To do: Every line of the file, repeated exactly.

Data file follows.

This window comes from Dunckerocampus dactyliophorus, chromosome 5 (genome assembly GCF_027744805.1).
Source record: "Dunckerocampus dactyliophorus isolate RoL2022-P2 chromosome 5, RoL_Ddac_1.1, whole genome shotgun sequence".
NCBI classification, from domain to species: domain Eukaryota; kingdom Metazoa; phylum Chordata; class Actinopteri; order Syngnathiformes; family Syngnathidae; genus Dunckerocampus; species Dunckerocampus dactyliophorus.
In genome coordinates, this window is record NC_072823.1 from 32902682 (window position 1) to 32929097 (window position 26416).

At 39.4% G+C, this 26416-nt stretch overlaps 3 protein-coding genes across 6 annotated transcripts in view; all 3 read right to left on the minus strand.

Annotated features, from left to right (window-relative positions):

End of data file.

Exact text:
This window comes from Dunckerocampus dactyliophorus, chromosome 5 (genome assembly GCF_027744805.1).
Source record: "Dunckerocampus dactyliophorus isolate RoL2022-P2 chromosome 5, RoL_Ddac_1.1, whole genome shotgun sequence".
NCBI classification, from domain to species: domain Eukaryota; kingdom Metazoa; phylum Chordata; class Actinopteri; order Syngnathiformes; family Syngnathidae; genus Dunckerocampus; species Dunckerocampus dactyliophorus.
In genome coordinates, this window is record NC_072823.1 from 32902682 (window position 1) to 32929097 (window position 26416).

At 39.4% G+C, this 26416-nt stretch overlaps 3 protein-coding genes across 6 annotated transcripts in view; all 3 read right to left on the minus strand.

Annotated features, from left to right (window-relative positions):